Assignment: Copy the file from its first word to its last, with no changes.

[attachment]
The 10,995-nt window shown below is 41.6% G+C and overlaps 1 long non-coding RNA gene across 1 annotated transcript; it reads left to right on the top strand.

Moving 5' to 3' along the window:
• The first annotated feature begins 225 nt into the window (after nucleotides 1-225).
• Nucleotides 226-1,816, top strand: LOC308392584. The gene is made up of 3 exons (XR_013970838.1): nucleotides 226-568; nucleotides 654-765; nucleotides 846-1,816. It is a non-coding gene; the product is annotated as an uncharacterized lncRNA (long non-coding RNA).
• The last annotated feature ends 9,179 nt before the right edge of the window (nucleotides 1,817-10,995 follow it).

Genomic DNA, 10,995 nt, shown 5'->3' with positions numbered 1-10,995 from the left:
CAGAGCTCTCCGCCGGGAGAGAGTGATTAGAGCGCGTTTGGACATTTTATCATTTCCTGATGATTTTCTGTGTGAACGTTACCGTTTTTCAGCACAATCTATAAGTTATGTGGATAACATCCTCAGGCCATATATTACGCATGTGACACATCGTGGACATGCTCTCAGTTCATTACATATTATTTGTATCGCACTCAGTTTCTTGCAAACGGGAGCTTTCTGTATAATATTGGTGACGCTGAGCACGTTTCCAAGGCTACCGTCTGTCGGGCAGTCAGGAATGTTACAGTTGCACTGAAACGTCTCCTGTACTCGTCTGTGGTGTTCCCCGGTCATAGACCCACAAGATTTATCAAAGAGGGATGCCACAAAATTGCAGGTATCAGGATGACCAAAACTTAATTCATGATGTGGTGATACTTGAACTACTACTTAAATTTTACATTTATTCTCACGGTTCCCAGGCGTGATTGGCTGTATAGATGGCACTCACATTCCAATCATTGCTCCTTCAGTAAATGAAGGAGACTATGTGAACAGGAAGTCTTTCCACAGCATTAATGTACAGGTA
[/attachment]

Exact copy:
The 10,995-nt window shown below is 41.6% G+C and overlaps 1 long non-coding RNA gene across 1 annotated transcript; it reads left to right on the top strand.

Moving 5' to 3' along the window:
• The first annotated feature begins 225 nt into the window (after nucleotides 1-225).
• Nucleotides 226-1,816, top strand: LOC308392584. The gene is made up of 3 exons (XR_013970838.1): nucleotides 226-568; nucleotides 654-765; nucleotides 846-1,816. It is a non-coding gene; the product is annotated as an uncharacterized lncRNA (long non-coding RNA).
• The last annotated feature ends 9,179 nt before the right edge of the window (nucleotides 1,817-10,995 follow it).

Genomic DNA, 10,995 nt, shown 5'->3' with positions numbered 1-10,995 from the left:
CAGAGCTCTCCGCCGGGAGAGAGTGATTAGAGCGCGTTTGGACATTTTATCATTTCCTGATGATTTTCTGTGTGAACGTTACCGTTTTTCAGCACAATCTATAAGTTATGTGGATAACATCCTCAGGCCATATATTACGCATGTGACACATCGTGGACATGCTCTCAGTTCATTACATATTATTTGTATCGCACTCAGTTTCTTGCAAACGGGAGCTTTCTGTATAATATTGGTGACGCTGAGCACGTTTCCAAGGCTACCGTCTGTCGGGCAGTCAGGAATGTTACAGTTGCACTGAAACGTCTCCTGTACTCGTCTGTGGTGTTCCCCGGTCATAGACCCACAAGATTTATCAAAGAGGGATGCCACAAAATTGCAGGTATCAGGATGACCAAAACTTAATTCATGATGTGGTGATACTTGAACTACTACTTAAATTTTACATTTATTCTCACGGTTCCCAGGCGTGATTGGCTGTATAGATGGCACTCACATTCCAATCATTGCTCCTTCAGTAAATGAAGGAGACTATGTGAACAGGAAGTCTTTCCACAGCATTAATGTACAGGTA